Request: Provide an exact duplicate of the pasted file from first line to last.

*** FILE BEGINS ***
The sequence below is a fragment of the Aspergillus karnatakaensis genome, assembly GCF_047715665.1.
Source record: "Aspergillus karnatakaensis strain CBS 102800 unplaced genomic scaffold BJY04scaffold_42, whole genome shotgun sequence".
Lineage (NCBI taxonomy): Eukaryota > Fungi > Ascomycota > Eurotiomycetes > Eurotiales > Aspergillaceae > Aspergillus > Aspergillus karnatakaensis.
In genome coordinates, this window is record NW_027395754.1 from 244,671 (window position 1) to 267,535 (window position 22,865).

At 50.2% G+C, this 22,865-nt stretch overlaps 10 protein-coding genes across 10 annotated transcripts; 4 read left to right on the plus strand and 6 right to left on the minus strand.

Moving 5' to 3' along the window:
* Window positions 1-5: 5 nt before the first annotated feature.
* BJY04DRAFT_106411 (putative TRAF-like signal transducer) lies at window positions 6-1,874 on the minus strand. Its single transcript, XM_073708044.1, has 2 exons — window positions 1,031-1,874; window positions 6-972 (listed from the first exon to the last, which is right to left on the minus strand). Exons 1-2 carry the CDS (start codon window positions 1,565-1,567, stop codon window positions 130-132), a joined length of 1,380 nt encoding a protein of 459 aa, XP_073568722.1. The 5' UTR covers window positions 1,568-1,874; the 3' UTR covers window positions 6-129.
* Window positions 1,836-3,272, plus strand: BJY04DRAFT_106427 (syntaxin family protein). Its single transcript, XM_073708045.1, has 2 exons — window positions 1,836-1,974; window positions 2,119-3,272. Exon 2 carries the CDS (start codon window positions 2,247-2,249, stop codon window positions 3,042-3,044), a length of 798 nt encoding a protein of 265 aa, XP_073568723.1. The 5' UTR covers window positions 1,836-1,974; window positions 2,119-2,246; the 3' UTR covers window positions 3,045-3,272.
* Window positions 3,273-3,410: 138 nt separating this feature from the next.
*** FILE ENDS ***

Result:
The sequence below is a fragment of the Aspergillus karnatakaensis genome, assembly GCF_047715665.1.
Source record: "Aspergillus karnatakaensis strain CBS 102800 unplaced genomic scaffold BJY04scaffold_42, whole genome shotgun sequence".
Lineage (NCBI taxonomy): Eukaryota > Fungi > Ascomycota > Eurotiomycetes > Eurotiales > Aspergillaceae > Aspergillus > Aspergillus karnatakaensis.
In genome coordinates, this window is record NW_027395754.1 from 244,671 (window position 1) to 267,535 (window position 22,865).

At 50.2% G+C, this 22,865-nt stretch overlaps 10 protein-coding genes across 10 annotated transcripts; 4 read left to right on the plus strand and 6 right to left on the minus strand.

Moving 5' to 3' along the window:
* Window positions 1-5: 5 nt before the first annotated feature.
* BJY04DRAFT_106411 (putative TRAF-like signal transducer) lies at window positions 6-1,874 on the minus strand. Its single transcript, XM_073708044.1, has 2 exons — window positions 1,031-1,874; window positions 6-972 (listed from the first exon to the last, which is right to left on the minus strand). Exons 1-2 carry the CDS (start codon window positions 1,565-1,567, stop codon window positions 130-132), a joined length of 1,380 nt encoding a protein of 459 aa, XP_073568722.1. The 5' UTR covers window positions 1,568-1,874; the 3' UTR covers window positions 6-129.
* Window positions 1,836-3,272, plus strand: BJY04DRAFT_106427 (syntaxin family protein). Its single transcript, XM_073708045.1, has 2 exons — window positions 1,836-1,974; window positions 2,119-3,272. Exon 2 carries the CDS (start codon window positions 2,247-2,249, stop codon window positions 3,042-3,044), a length of 798 nt encoding a protein of 265 aa, XP_073568723.1. The 5' UTR covers window positions 1,836-1,974; window positions 2,119-2,246; the 3' UTR covers window positions 3,045-3,272.
* Window positions 3,273-3,410: 138 nt separating this feature from the next.